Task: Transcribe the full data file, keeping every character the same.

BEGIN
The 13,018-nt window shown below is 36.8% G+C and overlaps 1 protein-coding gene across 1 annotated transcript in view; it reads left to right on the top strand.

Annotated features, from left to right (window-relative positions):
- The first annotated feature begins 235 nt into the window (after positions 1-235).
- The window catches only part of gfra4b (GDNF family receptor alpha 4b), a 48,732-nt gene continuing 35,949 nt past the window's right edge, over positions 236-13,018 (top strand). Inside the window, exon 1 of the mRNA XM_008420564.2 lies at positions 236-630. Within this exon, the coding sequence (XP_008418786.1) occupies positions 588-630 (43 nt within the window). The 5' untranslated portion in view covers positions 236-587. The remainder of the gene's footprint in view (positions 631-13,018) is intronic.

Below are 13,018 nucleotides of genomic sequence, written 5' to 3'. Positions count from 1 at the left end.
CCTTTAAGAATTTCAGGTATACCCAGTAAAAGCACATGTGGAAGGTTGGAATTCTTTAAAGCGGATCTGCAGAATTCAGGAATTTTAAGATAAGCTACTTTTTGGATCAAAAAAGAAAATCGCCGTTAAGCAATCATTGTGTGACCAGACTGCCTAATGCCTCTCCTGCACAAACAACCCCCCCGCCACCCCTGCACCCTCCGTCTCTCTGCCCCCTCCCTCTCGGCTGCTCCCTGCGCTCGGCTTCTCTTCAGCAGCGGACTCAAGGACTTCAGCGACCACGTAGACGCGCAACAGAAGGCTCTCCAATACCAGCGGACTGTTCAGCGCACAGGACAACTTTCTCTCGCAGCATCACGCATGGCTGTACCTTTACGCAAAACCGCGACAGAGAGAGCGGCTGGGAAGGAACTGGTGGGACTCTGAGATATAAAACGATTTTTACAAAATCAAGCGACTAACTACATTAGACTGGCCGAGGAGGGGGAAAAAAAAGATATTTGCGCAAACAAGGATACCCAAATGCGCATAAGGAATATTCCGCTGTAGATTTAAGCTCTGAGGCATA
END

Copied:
The 13,018-nt window shown below is 36.8% G+C and overlaps 1 protein-coding gene across 1 annotated transcript in view; it reads left to right on the top strand.

Annotated features, from left to right (window-relative positions):
- The first annotated feature begins 235 nt into the window (after positions 1-235).
- The window catches only part of gfra4b (GDNF family receptor alpha 4b), a 48,732-nt gene continuing 35,949 nt past the window's right edge, over positions 236-13,018 (top strand). Inside the window, exon 1 of the mRNA XM_008420564.2 lies at positions 236-630. Within this exon, the coding sequence (XP_008418786.1) occupies positions 588-630 (43 nt within the window). The 5' untranslated portion in view covers positions 236-587. The remainder of the gene's footprint in view (positions 631-13,018) is intronic.

Below are 13,018 nucleotides of genomic sequence, written 5' to 3'. Positions count from 1 at the left end.
CCTTTAAGAATTTCAGGTATACCCAGTAAAAGCACATGTGGAAGGTTGGAATTCTTTAAAGCGGATCTGCAGAATTCAGGAATTTTAAGATAAGCTACTTTTTGGATCAAAAAAGAAAATCGCCGTTAAGCAATCATTGTGTGACCAGACTGCCTAATGCCTCTCCTGCACAAACAACCCCCCCGCCACCCCTGCACCCTCCGTCTCTCTGCCCCCTCCCTCTCGGCTGCTCCCTGCGCTCGGCTTCTCTTCAGCAGCGGACTCAAGGACTTCAGCGACCACGTAGACGCGCAACAGAAGGCTCTCCAATACCAGCGGACTGTTCAGCGCACAGGACAACTTTCTCTCGCAGCATCACGCATGGCTGTACCTTTACGCAAAACCGCGACAGAGAGAGCGGCTGGGAAGGAACTGGTGGGACTCTGAGATATAAAACGATTTTTACAAAATCAAGCGACTAACTACATTAGACTGGCCGAGGAGGGGGAAAAAAAAGATATTTGCGCAAACAAGGATACCCAAATGCGCATAAGGAATATTCCGCTGTAGATTTAAGCTCTGAGGCATA